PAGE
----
In the starting position the checkout clerk deposits the receptacle bag horizontally with the bottom of the bag juxtaposed to the perpendicularly directed pallet 96. The checkout clerk loads articles into the bottom of the bag simultaneously checking such items on the cash register 38. Since cash register 38 is disposed in the position that affords most convenient access to the particular check-out clerk, the grasping and checking of each item followed by its loading is rendered efficiently and quickly, a singleclerk being able to select desired items, register them upon the cash register 38, and pack them into the horizontally disposed bag at about the same rate of speed as is required for the simple registering of the items upon the cash register 38. In many cases, it is possible for the clerk to merely push or shove the items into the bag while the same is disposed upon the bag rack 92 in horizontal disposition.
When the bottom portion of the bag carried on the bag rack 92 has been filled, the clerk depresses pedal pad 74 which causes the linkage 46 and 52 to pivot about pivot 50 with the weight of the bag and its articles depressing the loading panel 24. As heretofore noted the rate of depression of the loading panel 24 from the position shown in Figure 1 to the position shown in Figure 2 may be regulated by adjustment of the hydraulic cylinder 78. The clerk may continue loading the bag and registering the loading items on the cash register 38 while the loading panel 24 is pivoting from the horizontal starting position shown in Figure l to the loading position shown in Figure 2.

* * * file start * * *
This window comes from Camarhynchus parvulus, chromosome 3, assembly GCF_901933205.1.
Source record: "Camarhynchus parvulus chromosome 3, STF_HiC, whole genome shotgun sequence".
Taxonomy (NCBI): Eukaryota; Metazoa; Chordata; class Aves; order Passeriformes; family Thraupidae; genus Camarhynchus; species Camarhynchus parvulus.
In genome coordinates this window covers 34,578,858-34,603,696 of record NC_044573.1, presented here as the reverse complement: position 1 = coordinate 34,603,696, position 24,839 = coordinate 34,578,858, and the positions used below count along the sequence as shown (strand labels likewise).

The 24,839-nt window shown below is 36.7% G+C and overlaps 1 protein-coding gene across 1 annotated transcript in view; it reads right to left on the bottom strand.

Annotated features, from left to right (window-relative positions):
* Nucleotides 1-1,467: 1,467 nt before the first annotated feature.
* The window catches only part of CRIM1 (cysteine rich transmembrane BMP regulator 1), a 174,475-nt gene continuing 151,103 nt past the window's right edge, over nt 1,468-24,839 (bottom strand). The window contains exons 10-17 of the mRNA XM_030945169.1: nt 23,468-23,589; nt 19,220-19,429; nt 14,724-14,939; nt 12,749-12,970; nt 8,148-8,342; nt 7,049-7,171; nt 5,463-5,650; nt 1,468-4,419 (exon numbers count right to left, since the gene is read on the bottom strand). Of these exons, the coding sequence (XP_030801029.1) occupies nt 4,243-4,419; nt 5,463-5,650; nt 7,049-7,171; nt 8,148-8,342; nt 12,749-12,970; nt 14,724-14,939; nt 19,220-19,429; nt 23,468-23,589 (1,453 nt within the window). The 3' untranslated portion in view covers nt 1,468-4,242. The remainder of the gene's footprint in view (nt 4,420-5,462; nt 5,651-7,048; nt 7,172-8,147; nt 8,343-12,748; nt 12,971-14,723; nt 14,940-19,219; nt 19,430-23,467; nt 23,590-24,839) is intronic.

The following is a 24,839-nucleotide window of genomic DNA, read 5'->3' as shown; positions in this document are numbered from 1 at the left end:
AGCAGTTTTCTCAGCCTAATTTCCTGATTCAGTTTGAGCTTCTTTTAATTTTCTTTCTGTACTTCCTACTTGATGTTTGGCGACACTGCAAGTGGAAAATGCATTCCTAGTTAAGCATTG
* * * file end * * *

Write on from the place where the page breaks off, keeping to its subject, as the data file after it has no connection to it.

In the loading position shown in Figure 2 the partially filled bag is disposed at an angle to the horizontal equivalent to the angle to the horizontal assumed by loading panel 24. The pallet 94 remains juxtaposed to the upper surface of loading panel 24. In the loading position shown in Figure 2 the piston rod 80 is substantially entirely withdrawn into the hydraulic cylinder 78, and the pedal pad 68 is in its elevated position and the pedal pad 74 is in its depressed position.